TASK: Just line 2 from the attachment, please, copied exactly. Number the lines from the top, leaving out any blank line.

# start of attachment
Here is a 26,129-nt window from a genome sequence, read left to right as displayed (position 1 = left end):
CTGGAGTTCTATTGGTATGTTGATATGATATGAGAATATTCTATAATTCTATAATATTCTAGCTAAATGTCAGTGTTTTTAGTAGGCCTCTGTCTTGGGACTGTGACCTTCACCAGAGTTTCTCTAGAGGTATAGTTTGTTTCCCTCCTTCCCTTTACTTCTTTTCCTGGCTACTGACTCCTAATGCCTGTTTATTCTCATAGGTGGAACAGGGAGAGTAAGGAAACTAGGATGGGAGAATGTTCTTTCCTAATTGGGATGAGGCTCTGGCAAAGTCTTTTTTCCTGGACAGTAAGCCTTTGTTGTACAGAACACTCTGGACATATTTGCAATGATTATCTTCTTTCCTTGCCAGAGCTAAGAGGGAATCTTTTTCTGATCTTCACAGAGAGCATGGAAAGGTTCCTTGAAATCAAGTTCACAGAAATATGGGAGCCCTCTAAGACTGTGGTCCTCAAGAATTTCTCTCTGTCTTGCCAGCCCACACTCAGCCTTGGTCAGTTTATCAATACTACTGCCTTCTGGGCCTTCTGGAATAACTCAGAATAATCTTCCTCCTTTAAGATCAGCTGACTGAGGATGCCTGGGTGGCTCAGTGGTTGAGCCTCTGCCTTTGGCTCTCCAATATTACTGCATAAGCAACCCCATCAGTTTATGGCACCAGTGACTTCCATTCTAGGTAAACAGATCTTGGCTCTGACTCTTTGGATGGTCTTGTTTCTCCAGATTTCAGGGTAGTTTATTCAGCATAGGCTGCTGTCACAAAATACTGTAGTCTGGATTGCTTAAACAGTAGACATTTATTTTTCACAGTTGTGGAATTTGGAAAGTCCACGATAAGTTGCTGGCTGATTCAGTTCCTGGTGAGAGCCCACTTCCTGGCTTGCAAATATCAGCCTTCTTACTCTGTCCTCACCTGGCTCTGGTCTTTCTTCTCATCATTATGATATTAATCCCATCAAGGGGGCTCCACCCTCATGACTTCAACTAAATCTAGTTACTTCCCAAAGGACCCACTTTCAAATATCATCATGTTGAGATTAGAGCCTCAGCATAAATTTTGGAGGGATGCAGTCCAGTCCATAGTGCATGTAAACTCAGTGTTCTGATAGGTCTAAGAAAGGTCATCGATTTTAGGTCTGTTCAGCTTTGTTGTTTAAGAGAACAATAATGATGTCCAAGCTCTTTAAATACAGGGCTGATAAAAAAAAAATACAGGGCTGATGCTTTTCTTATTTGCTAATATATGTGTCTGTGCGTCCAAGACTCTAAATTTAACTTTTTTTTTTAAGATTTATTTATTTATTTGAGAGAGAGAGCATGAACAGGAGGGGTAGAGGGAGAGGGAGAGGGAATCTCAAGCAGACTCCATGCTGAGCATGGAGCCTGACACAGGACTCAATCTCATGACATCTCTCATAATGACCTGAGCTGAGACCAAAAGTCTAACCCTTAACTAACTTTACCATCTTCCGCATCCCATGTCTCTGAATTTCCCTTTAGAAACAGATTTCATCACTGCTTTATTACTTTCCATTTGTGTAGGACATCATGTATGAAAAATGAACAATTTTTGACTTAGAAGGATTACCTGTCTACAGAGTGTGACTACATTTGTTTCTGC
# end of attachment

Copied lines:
CTGGAGTTCTATTGGTATGTTGATATGATATGAGAATATTCTATAATTCTATAATATTCTAGCTAAATGTCAGTGTTTTTAGTAGGCCTCTGTCTTGGGACTGTGACCTTCACCAGAGTTTCTCTAGAGGTATAGTTTGTTTCCCTCCTTCCCTTTACTTCTTTTCCTGGCTACTGACTCCTAATGCCTGTTTATTCTCATAGGTGGAACAGGGAGAGTAAGGAAACTAGGATGGGAGAATGTTCTTTCCTAATTGGGATGAGGCTCTGGCAAAGTCTTTTTTCCTGGACAGTAAGCCTTTGTTGTACAGAACACTCTGGACATATTTGCAATGATTATCTTCTTTCCTTGCCAGAGCTAAGAGGGAATCTTTTTCTGATCTTCACAGAGAGCATGGAAAGGTTCCTTGAAATCAAGTTCACAGAAATATGGGAGCCCTCTAAGACTGTGGTCCTCAAGAATTTCTCTCTGTCTTGCCAGCCCACACTCAGCCTTGGTCAGTTTATCAATACTACTGCCTTCTGGGCCTTCTGGAATAACTCAGAATAATCTTCCTCCTTTAAGATCAGCTGACTGAGGATGCCTGGGTGGCTCAGTGGTTGAGCCTCTGCCTTTGGCTCTCCAATATTACTGCATAAGCAACCCCATCAGTTTATGGCACCAGTGACTTCCATTCTAGGTAAACAGATCTTGGCTCTGACTCTTTGGATGGTCTTGTTTCTCCAGATTTCAGGGTAGTTTATTCAGCATAGGCTGCTGTCACAAAATACTGTAGTCTGGATTGCTTAAACAGTAGACATTTATTTTTCACAGTTGTGGAATTTGGAAAGTCCACGATAAGTTGCTGGCTGATTCAGTTCCTGGTGAGAGCCCACTTCCTGGCTTGCAAATATCAGCCTTCTTACTCTGTCCTCACCTGGCTCTGGTCTTTCTTCTCATCATTATGATATTAATCCCATCAAGGGGGCTCCACCCTCATGACTTCAACTAAATCTAGTTACTTCCCAAAGGACCCACTTTCAAATATCATCATGTTGAGATTAGAGCCTCAGCATAAATTTTGGAGGGATGCAGTCCAGTCCATAGTGCATGTAAACTCAGTGTTCTGATAGGTCTAAGAAAGGTCATCGATTTTAGGTCTGTTCAGCTTTGTTGTTTAAGAGAACAATAATGATGTCCAAGCTCTTTAAATACAGGGCTGATAAAAAAAAAATACAGGGCTGATGCTTTTCTTATTTGCTAATATATGTGTCTGTGCGTCCAAGACTCTAAATTTAACTTTTTTTTTTAAGATTTATTTATTTATTTGAGAGAGAGAGCATGAACAGGAGGGGTAGAGGGAGAGGGAGAGGGAATCTCAAGCAGACTCCATGCTGAGCATGGAGCCTGACACAGGACTCAATCTCATGACATCTCTCATAATGACCTGAGCTGAGACCAAAAGTCTAACCCTTAACTAACTTTACCATCTTCCGCATCCCATGTCTCTGAATTTCCCTTTAGAAACAGATTTCATCACTGCTTTATTACTTTCCATTTGTGTAGGACATCATGTATGAAAAATGAACAATTTTTGACTTAGAAGGATTACCTGTCTACAGAGTGTGACTACATTTGTTTCTGC